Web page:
An impact driver is a tool that delivers a strong, sudden rotational force and forward thrust. The force can be delivered either by striking with a hammer in the case of manual impact drivers, or mechanically in the case of powered impact drivers.
It is often used by mechanics to loosen larger screws, bolts and nuts that are corrosively "frozen" or over-torqued. The direction can also be reversed for situations where screws have to be tightened with torque greater than a screwdriver can reasonably provide.
Manual impact drivers consist of a heavy outer sleeve that surrounds an inner core that is splined to it. The spline is curved so that when the user strikes the outer sleeve with a hammer, its downward force works on the spline to produce turning force on the core and any socket or work bit attached to it. The tool translates the heavy rotational inertia of the sleeve to the lighter core to generate large amounts of torque. At the same time, the striking blow from the hammer forces the impact driver forward into the screw reducing or eliminating cam out. This attribute is beneficial for Phillips screws which are prone to cam out. It is also excellent for use with the Robertson square socket head screws that are in common use in Canada.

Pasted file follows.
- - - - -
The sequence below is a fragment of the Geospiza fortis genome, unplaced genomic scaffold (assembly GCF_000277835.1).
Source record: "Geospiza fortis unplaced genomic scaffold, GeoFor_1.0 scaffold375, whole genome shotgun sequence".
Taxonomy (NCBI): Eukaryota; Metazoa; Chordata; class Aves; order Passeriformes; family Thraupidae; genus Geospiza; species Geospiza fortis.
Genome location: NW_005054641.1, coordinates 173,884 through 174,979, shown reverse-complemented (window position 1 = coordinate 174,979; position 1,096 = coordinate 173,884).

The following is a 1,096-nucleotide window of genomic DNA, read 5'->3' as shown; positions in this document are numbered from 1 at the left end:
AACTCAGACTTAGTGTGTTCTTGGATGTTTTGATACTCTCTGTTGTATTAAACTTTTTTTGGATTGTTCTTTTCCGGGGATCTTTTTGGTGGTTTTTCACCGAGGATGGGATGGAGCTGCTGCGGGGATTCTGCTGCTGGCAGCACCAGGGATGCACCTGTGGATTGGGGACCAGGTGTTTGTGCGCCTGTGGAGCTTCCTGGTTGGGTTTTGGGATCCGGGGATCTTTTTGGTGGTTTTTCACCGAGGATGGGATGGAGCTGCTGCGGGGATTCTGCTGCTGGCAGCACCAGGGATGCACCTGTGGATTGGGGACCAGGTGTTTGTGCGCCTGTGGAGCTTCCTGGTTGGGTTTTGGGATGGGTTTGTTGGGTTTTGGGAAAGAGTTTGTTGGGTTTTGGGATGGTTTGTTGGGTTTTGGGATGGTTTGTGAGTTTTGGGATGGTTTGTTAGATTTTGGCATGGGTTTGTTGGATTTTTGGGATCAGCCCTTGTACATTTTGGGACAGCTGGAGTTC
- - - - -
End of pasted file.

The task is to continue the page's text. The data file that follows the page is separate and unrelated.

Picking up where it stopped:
Typical battery-powered impact drivers are similar to electric drills when used to drive screws or bolts, but additionally have a spring-driven mechanism that applies rotational striking blows once the torque required becomes too great for the motor alone. This shouldn't be confused with the hammer mechanism found on hammer drills, which is a longitudinal blow.
An electric impact driver typically delivers less torque and accepts smaller tool bits than an impact wrench. This makes the impact driver (with its often lesser torque and smaller tool bit) more suited towards driving smaller screws in for example construction work, while the more powerful impact wrench is more suitable for driving larger bolts and nuts in heavy mechanical settings, such as lug nuts.
Millions of craft workers are thankful to Canadian Peter Robertson for inventing the square-head screw that bears his name. The Robertson screw represented a significant advance in the history of fasteners for two practical reasons: it is self-centering (that is, the screw is almost impossible to be driven off-centre because of the indented squared notch into which the screwdriver fits snugly) and the screw can be driven with only one hand.